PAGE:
In Praise of Moe

The anime industry is not in a good place right now. Animators are still underpaid, studios haven’t scored an international hit in years, and Japan’s anime market is shrinking its focus to either children or over-devoted, undiscerning, fetish-addled nerds. Blame for this is often placed on moe, the art of presenting frequently underage anime girls to be fawned over by those lonesome and desperate for the innocence of youth. Moe is cute turned creepy. Moe is veiled pedophilia. Moe is blushing, gooey-eyed anime girls who look like The Family Circus run through a grotesque anime filter. In a strange way, moe is a blessing.

Consider the situation that faced casual viewers of anime as recently as five years ago, when there was no simple way to pick out the rare decent title at a glance. A lot of anime used stylistically similar character design; sometimes the eyes were bigger or the noses sharper, but there were plenty of perfectly boring and terrible series that unfairly resembled Cowboy Bebop or FLCL. For example, it wasn't easy to find the single worthwhile offering from a lineup of Cybuster, Mirage of Blaze, Z-Mind, Takegami, Sorcerous Stabber Orphen, The Dark Myth, Biohunter, Getbackers, King of Bandit Jing, Shadow Skill, Darkside Blues, Space Pirate Mito, A.D. Police: The New Files, Ninja Cadets, Eden’s Bowy, Real Bout High School, Shinesman, Tokyo Project, Vandread, Aura Battler Dunbine, Zenki, Licensed by Royalty, Blue Seed, Nazca, Dai-Guard, Nightwalker, Rune Soldier, Assemble Insert, Infinite Ryvius, Sorcerer Hunters, Saber Marionette J, Harlock Saga, Neo-Ranga, Yamamoto Yohko, Those Who Hunt Elves, Power Dolls, Doomed Megalopolis, Zaion, Bounty Dog, Hades Project Zeorymer, Geobreeders, Kurogane Communication, Queen Emeraldas, Demon Fighter Kocho, Betterman, Nuku Nuku Dash, Gunparade March, Dangaizer 3, My Dear Marie, Sonic Soldier Borgman, Space Travelers, Photon, Sailor Victory, eX-Driver, Brain Powered, Chance Pop Session, Miami Guns, Gate Keepers 21, Steam Detectives, Burn Up! Scramble, GranDoll, and Princess Rouge: Legend of the Last Labyrinth. You could make educated guesses, but most anime of that era wasn’t conclusively revealed as crap until you watched a little bit of it.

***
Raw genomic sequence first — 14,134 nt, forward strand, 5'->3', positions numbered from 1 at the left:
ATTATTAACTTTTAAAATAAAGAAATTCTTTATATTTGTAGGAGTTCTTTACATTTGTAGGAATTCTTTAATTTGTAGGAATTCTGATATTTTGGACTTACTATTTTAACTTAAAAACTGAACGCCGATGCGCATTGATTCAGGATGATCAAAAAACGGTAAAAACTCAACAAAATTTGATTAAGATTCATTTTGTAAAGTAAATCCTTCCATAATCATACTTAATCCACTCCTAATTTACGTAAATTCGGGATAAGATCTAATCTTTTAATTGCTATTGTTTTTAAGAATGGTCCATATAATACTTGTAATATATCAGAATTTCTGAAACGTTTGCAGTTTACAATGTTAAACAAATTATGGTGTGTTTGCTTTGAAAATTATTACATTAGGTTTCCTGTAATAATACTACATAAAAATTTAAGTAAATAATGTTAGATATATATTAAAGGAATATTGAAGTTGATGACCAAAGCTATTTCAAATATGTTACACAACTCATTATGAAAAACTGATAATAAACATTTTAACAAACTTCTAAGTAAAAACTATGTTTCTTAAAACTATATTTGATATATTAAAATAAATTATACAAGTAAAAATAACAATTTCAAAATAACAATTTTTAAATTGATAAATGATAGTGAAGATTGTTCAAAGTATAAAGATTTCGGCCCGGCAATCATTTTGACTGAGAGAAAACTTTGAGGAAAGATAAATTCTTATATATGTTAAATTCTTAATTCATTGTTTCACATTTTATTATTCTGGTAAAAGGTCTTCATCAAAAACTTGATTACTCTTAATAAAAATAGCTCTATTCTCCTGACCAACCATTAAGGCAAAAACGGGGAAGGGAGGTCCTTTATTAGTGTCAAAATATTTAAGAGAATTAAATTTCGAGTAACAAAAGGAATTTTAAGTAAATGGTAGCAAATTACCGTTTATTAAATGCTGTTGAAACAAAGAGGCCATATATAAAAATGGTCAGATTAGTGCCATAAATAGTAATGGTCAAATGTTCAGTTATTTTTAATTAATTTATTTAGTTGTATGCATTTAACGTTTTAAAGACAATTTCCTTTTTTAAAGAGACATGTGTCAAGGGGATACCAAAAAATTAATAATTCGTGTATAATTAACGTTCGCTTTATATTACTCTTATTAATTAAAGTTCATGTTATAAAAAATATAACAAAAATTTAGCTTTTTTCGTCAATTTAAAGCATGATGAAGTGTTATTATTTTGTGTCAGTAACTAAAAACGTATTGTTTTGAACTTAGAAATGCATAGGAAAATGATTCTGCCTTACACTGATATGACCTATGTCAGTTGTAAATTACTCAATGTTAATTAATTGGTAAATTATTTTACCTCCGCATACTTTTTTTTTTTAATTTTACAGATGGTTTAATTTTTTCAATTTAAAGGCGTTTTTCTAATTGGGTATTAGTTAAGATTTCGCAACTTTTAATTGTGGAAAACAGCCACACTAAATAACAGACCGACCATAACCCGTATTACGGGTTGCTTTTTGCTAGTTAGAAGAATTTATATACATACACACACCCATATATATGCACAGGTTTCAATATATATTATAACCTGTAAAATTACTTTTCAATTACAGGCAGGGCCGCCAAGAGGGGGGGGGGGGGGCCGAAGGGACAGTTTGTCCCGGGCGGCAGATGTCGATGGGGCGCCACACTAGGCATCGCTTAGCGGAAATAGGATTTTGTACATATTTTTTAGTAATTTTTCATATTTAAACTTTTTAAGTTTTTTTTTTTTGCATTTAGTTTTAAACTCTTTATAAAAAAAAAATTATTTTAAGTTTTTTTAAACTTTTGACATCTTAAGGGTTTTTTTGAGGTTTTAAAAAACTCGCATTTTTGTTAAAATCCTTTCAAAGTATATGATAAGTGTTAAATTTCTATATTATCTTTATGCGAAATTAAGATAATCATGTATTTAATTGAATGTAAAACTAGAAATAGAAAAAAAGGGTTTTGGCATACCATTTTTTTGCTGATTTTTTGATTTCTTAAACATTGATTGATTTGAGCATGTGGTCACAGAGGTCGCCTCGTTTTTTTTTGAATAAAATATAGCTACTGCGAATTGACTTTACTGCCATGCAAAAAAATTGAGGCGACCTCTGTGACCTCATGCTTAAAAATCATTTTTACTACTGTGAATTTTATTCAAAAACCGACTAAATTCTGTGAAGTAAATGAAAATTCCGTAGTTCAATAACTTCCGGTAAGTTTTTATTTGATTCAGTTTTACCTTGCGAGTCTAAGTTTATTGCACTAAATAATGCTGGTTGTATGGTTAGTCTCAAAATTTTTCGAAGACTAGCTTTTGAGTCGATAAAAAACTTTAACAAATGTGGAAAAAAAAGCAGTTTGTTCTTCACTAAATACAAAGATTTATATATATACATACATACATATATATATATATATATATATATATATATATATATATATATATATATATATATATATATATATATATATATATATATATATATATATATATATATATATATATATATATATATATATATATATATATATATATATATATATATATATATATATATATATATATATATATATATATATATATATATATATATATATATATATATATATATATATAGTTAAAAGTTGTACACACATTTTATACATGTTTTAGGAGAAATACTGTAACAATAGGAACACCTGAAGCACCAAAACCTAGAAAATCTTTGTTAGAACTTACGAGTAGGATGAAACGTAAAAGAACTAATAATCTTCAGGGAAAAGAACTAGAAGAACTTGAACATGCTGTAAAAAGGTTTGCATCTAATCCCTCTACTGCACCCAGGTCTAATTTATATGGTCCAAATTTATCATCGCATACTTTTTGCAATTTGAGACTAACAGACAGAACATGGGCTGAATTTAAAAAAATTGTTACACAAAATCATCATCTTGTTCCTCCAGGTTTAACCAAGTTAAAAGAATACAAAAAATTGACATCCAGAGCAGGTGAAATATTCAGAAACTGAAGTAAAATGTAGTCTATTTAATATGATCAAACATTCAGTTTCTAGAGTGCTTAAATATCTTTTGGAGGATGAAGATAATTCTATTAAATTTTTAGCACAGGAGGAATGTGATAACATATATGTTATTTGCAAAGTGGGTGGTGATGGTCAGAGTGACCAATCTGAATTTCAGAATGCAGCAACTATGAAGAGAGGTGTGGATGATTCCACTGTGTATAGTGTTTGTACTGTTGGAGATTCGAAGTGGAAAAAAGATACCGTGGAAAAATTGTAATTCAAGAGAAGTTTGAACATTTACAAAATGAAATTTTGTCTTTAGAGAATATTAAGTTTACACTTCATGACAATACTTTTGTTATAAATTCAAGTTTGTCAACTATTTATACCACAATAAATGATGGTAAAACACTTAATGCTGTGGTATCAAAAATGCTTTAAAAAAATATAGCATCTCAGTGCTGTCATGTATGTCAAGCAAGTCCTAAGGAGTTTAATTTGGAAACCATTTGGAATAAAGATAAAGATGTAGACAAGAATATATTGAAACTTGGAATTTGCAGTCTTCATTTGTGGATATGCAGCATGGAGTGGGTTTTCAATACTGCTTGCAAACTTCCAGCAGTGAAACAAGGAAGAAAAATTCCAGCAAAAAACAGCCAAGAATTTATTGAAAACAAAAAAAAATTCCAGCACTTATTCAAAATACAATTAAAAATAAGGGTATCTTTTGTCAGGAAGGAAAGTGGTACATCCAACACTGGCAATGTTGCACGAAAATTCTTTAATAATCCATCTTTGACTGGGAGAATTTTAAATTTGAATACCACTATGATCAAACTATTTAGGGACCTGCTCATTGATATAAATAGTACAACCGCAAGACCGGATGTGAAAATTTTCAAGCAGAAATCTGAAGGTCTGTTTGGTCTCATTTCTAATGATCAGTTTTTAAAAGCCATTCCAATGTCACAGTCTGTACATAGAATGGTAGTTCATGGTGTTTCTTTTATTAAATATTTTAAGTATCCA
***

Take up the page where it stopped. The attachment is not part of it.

Today, moe dispels that mystery. If a new series abounds in garish, big-eyed girls gazing shyly at the would-be viewer, it’s all but guaranteed to be garbage intended for no one but devoted moe fans. There are exceptions (Gunbuster 2 and not much else), but most of the people making moe shows nowadays are the same sorts that produced vapid, boring direct-to-video chaff and cheap, ugly TV series in the 1980s and 1990s. Just as a moth’s wings bear eye-like patterns to frighten predators, the empty stares and heavy blushing of moe warn off any sensible viewers. Their message is simple: you don’t have to concern yourself with this.

Some lament the faded standards of bygone anime eras, when directors worked largely in pulp violence or silly excess. Yet for every delightfully stupid bloodbath or beautifully animated trinket, there were dozens of failures that only lured in the unsuspecting and wasted their time. Today’s anime may indeed be worse than it was in decades past, but at least it’s better about warning us.